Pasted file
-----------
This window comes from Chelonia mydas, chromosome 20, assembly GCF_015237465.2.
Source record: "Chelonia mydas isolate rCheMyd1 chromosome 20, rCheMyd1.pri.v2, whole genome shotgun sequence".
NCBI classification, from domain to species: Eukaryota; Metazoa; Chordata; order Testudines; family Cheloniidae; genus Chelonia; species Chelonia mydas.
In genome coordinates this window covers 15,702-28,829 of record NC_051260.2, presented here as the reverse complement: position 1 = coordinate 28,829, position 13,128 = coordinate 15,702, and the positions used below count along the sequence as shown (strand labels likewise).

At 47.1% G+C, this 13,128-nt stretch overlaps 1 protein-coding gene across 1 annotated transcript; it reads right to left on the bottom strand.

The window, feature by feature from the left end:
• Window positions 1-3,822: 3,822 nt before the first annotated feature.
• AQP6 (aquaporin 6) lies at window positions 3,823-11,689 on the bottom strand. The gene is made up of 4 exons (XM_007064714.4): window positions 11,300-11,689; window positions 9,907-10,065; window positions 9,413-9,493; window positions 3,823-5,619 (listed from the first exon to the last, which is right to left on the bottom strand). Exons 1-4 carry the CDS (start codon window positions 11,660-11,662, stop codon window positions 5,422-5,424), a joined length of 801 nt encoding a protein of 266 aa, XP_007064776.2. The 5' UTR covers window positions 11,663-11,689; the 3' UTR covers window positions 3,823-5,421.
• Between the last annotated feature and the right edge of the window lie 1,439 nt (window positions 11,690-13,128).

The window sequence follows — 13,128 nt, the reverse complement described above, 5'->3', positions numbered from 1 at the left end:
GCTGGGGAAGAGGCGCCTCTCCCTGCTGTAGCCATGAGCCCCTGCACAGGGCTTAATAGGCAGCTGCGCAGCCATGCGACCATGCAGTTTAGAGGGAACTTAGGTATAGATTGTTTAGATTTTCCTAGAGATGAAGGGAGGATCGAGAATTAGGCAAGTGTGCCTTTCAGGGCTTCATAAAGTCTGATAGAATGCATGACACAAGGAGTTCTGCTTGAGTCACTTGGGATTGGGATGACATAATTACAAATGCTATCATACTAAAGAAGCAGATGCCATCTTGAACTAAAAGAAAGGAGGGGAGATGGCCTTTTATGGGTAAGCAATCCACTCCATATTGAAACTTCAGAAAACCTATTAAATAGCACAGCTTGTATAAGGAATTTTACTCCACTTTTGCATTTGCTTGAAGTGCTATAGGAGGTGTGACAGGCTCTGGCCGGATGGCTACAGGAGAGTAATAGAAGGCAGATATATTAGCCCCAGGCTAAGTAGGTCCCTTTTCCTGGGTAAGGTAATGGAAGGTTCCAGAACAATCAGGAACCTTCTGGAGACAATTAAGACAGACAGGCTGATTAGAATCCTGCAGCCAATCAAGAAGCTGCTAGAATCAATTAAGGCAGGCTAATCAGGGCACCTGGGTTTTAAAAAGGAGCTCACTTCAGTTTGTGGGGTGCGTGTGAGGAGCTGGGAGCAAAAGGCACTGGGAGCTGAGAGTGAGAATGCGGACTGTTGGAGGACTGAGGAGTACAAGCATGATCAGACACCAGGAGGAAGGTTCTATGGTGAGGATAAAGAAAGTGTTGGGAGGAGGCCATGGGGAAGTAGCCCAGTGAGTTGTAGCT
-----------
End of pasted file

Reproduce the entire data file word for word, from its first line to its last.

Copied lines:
This window comes from Chelonia mydas, chromosome 20, assembly GCF_015237465.2.
Source record: "Chelonia mydas isolate rCheMyd1 chromosome 20, rCheMyd1.pri.v2, whole genome shotgun sequence".
NCBI classification, from domain to species: Eukaryota; Metazoa; Chordata; order Testudines; family Cheloniidae; genus Chelonia; species Chelonia mydas.
In genome coordinates this window covers 15,702-28,829 of record NC_051260.2, presented here as the reverse complement: position 1 = coordinate 28,829, position 13,128 = coordinate 15,702, and the positions used below count along the sequence as shown (strand labels likewise).

At 47.1% G+C, this 13,128-nt stretch overlaps 1 protein-coding gene across 1 annotated transcript; it reads right to left on the bottom strand.

The window, feature by feature from the left end:
• Window positions 1-3,822: 3,822 nt before the first annotated feature.
• AQP6 (aquaporin 6) lies at window positions 3,823-11,689 on the bottom strand. The gene is made up of 4 exons (XM_007064714.4): window positions 11,300-11,689; window positions 9,907-10,065; window positions 9,413-9,493; window positions 3,823-5,619 (listed from the first exon to the last, which is right to left on the bottom strand). Exons 1-4 carry the CDS (start codon window positions 11,660-11,662, stop codon window positions 5,422-5,424), a joined length of 801 nt encoding a protein of 266 aa, XP_007064776.2. The 5' UTR covers window positions 11,663-11,689; the 3' UTR covers window positions 3,823-5,421.
• Between the last annotated feature and the right edge of the window lie 1,439 nt (window positions 11,690-13,128).

The window sequence follows — 13,128 nt, the reverse complement described above, 5'->3', positions numbered from 1 at the left end:
GCTGGGGAAGAGGCGCCTCTCCCTGCTGTAGCCATGAGCCCCTGCACAGGGCTTAATAGGCAGCTGCGCAGCCATGCGACCATGCAGTTTAGAGGGAACTTAGGTATAGATTGTTTAGATTTTCCTAGAGATGAAGGGAGGATCGAGAATTAGGCAAGTGTGCCTTTCAGGGCTTCATAAAGTCTGATAGAATGCATGACACAAGGAGTTCTGCTTGAGTCACTTGGGATTGGGATGACATAATTACAAATGCTATCATACTAAAGAAGCAGATGCCATCTTGAACTAAAAGAAAGGAGGGGAGATGGCCTTTTATGGGTAAGCAATCCACTCCATATTGAAACTTCAGAAAACCTATTAAATAGCACAGCTTGTATAAGGAATTTTACTCCACTTTTGCATTTGCTTGAAGTGCTATAGGAGGTGTGACAGGCTCTGGCCGGATGGCTACAGGAGAGTAATAGAAGGCAGATATATTAGCCCCAGGCTAAGTAGGTCCCTTTTCCTGGGTAAGGTAATGGAAGGTTCCAGAACAATCAGGAACCTTCTGGAGACAATTAAGACAGACAGGCTGATTAGAATCCTGCAGCCAATCAAGAAGCTGCTAGAATCAATTAAGGCAGGCTAATCAGGGCACCTGGGTTTTAAAAAGGAGCTCACTTCAGTTTGTGGGGTGCGTGTGAGGAGCTGGGAGCAAAAGGCACTGGGAGCTGAGAGTGAGAATGCGGACTGTTGGAGGACTGAGGAGTACAAGCATGATCAGACACCAGGAGGAAGGTTCTATGGTGAGGATAAAGAAAGTGTTGGGAGGAGGCCATGGGGAAGTAGCCCAGTGAGTTGTAGCT